Oh, and gratitude. Thank you, Universe, and you, Delaware Division of the Arts, for sponsoring and, you, Oh Unknown and Unbiased judges, for selecting me as a participant. I am so honored and glad to have been counted among so many hugely talented writers.

It was, in short, really swell.

 

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In which the poet is accomplishing muchly.

I’m meant to be working on my novel today.  I’m all set up in my comfy chair with my laptop and my coffee, but instead I’m turning to you, blogosphere.  Because that’s almost as productive….

writers block

It’s been ten months since I did anything with COVENANT.  Last spring I revamped the outline and rewrote the first few chapters.  I was really happy with the way they turned out – I even included an excerpt in my application for a major award and went on to earn an Honorable Mention over dozens of applicants.

But then I put it aside.

It was supposed to be just a summer break sabbatical.  My son, the Kinglet, would be underfoot all the time – there would be swimming lessons and summer camp and far too much noise under one roof for me to get anything done.  I intended to start back up in September, but then it turned into a So-it-turns-out-the-Kinglet-has-Autism-but-the-School-wants-to-Fight-Against-Services-Oh-By-the-Way-I’m-pregnant-Hello-Morning-Sickness-Happy-Holidays-More-Morning-Sickness-Get-the-Nursery-Ready-Why-Am-I-Still-Throwing-Up-Oh-Look-It’s-Spring sabbatical.

Don’t you hate it when that happens?

Now my novel is like a friendship left too-long untended… you think about it, you say to each other “we really should get together soon”, but so much time has passed since anyone made an effort that you’ve crossed into awkwardness and no one really knows what to do about that. I miss it – I know I need to do something, especially now, before the baby comes and steals my sleep and every ounce of creative energy, but gah, where to start? Do I even know this novel anymore?

awkward

I guess the only thing TO do is just dive back in, no matter how awkward it feels… just open up the file, find the place where we left off and … start writing.  If it’s anything like real-people friendships, pretty soon we’ll be sharing mental martinis and tripping over things to say to each other.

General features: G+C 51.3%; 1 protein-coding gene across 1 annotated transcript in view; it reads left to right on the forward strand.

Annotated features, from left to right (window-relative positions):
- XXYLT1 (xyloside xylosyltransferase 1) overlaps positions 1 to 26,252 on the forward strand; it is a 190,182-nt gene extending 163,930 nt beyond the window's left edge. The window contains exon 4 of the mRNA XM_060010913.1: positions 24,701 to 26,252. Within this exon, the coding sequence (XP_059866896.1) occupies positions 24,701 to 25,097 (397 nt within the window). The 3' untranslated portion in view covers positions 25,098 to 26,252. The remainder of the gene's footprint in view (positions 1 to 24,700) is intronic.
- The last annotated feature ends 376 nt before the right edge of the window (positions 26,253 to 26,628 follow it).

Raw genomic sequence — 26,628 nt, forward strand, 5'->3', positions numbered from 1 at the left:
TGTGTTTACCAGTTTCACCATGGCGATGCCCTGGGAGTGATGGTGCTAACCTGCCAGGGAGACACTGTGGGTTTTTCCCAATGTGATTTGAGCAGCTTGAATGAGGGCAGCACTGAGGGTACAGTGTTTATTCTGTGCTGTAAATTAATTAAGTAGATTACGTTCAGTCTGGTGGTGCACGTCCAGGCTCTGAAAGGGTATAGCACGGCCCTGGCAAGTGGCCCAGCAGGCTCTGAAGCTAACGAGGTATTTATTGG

drinks

It’ll be like no time has passed at all. Right?

Right?

When a friend invited me to participate in an upcoming pulp-inspired “giant monster” anthology, I initially turned him down – something to the tune of “well I don’t… do? giant monsters?” But he asked me to think about it, and I did, and I’m glad. I won’t say too much, as the project is still pulling bits of matter into it’s orbit, but I started with a “what if”, and ended up somewhere I never expected to go:

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Mosaic of the Schiaparelli hemisphere of Mars – USGS Astrogeology: Martian Hemesphere Images

 

 

 

 

 

 

 

 

 

 

 

I’ve decided I like writing to themes. I like challenging my own habits and tropes, trying out my voice to other people’s songs. The resulting arrangements can be very interesting – like…

pagan gods and terra-forming

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‘Sapporo Underground Pedestrian Space Station Road”’ in Sapporo, Hokkaido prefecture, Japan} by 663highland

 

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From http://www.touregypt.net/featurestories/women.htm

 

 

 

 

 

 

 

magic, black-eyed maidens, and destiny –

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“the goddess” by Eddi van W.
http://www.flickr.com/photos/spiritual_marketplace/3003158871/

 

 

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Mercury Spacesuit – NASA

 

 

 

 

 

 

– on Mars.

 

Speaking of Mars, and playing outside our comfort zones, here are some interesting Red Planet-related oddities I discovered while writing my story:

 

 

942_streamPRINCESS OF MARS – by Chase Toole

Searching for illustrations of Edgar Rice Burroughs’ Mars series, I stumbled across this image by contemporary artist Chase Toole.  I honestly thought at first that it was taken from some 60s pulp cover.  Although the heroine in my story is (mostly) fully dressed, I’m in love with this girl.  Just look at those colors, and contrasts.

 

THE MARS SOCIETY
MarsSociety_logosmall

Featured recently on NPR, The Mars Society is an organization dedicated to “furthering the exploration and settlement of the Red Planet” through “Public outreach fostering Mars pioneers, worldwide support for government-funded Mars research and exploration, and private-enterprise Mars exploration and settlement.”

 

I didn’t know there was such a thing – did you?

Want to sign up?

Or, you could just SEND YOUR POETRY TO MARS and touch the cosmos that way.

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“haiku” – Monrovia Public Library
http://www.flickr.com/photos/monroviapubliclibrary/2594040178/

 

A part of the Going to Mars Project, NASA has invited citizens of earth (yes, you!) to write  mars-related haiku.  Three global winners will be recorded on a dvd that’s to be sent with the MAVEN spacecraft into – yeah – outer space.
Everyone who participates will get their name on the dvd, at least.  To find out more, visit Going to Mars with MAVEN.

 

 

Want to know more about giant monsters, beautiful (clothed) ladies, and colonies on Mars? WATCH THIS SPACE – there’s more info to come!

 

 

 

Writerly friends: if you don’t already follow Jessica Bell, you should.

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An Australian-native fiction author and poet, Jessica Bell also makes a living as an editor and writer for global ELT publishers (English Language Teaching), such as Pearson Education, HarperCollins, Macmillan Education, Education First and Cengage Learning. Her poetry collection, FABRIC, was a semi-finalist in the GOODREADS CHOICE AWARDS 2012 for BEST POETRY. Sellers like Amazon.com offer a selection of her fiction, poetry and non-fiction, including her pocket guide WRITING IN A NUTSHELL series, which offers user-friendly “how to” demonstrations to help writers hone their craft.